Cannabis stocks went crazy high before being sold off
The story of cannabis stocks is almost exactly the same as that of tech stocks in 1998/1999. I remember in the days of the tech boom getting calls from people saying, “Allan my buddy told me to buy anything.com.” My reaction was, “Who the heck is anything.com? What do they do? They are going to leave the market just as quick as they entered.” Twenty years later, it’s cannabis stocks which got a big boost from legalization in Canada and the hope on the part of investors that these companies are going to get major investment from other sectors. For example, there was talk that Coca Cola might be developing cannabis infused beverages. The reason they fell is because it’s simply too soon to tell if that will happen. Just as with the tech sector in the late 1990s, there will be winners and losers but it’s too early to see who those will be. Share price is not going to grow based on recreational use. It will be the companies that partner with and get investment from other sectors that will last and grow into their market valuations. My best advice is to wait and see how the market evolves. That said, for those investors who really want to buy in, I recommend sticking with the big three: Canopy Growth Corp., Aurora Cannabis Inc., and Aphria Inc.
Gold is out, the U.S. dollar is in
This was another interesting development in 2018. Typically, when there is market volatility and geopolitical unrest, investors flock to gold, something solid, for stability. This is no longer the case. Instead, global investors are buying the U.S. dollar and Treasury bonds. Despite all the chaos in the oval office, the U.S. still has the world’s strongest currency and no one is challenging this dominance.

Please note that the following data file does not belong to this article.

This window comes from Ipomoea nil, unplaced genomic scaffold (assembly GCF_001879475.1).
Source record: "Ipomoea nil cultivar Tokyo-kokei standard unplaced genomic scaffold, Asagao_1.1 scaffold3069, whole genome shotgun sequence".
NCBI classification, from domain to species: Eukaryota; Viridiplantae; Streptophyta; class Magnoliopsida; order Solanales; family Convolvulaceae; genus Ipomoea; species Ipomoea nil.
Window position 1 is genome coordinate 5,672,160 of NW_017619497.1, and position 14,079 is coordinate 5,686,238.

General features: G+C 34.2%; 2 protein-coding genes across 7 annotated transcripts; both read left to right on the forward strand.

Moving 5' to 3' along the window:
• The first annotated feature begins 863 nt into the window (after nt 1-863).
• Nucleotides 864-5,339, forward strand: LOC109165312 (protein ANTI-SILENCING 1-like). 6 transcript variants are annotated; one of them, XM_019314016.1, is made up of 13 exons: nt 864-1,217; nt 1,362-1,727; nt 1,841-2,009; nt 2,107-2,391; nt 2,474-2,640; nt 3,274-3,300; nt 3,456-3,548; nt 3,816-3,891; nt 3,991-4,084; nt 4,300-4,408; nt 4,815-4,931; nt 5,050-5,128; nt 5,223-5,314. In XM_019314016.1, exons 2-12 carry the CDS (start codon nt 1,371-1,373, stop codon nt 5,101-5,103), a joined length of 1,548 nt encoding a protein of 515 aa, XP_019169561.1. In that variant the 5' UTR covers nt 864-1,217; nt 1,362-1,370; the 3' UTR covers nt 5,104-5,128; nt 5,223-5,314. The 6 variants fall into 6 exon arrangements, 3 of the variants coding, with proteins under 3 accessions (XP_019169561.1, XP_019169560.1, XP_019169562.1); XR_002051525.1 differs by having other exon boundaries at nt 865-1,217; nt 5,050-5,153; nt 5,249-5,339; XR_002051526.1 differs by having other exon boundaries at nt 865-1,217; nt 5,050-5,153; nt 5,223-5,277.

Mueller, the midterms and the Donald effect
The Mueller Investigation into the Russian government’s interference in the 2016 U.S. presidential election continues to make headlines but so far has had no bearing on the stock market, largely because many people believe President Trump will not be impeached or removed from office. Investors are more focused on what is happening, which is the trade war with China. The midterm elections, on the other hand, did affect the markets because something did change: the House of Representatives is now controlled by the Democrats. Come January, President Trump will have to answer to these newly elected officials who have already announced they want to see his tax returns. This will ramp up political and market volatility. Sitting Presidents always impact the markets but we’ve never seen the likes of what’s happening in Washington right now and it’s because of President Trump, his 3 am tweets, combative nature and unpredictability.
So that's 2018. Buckle up for 2019. Happy New Year!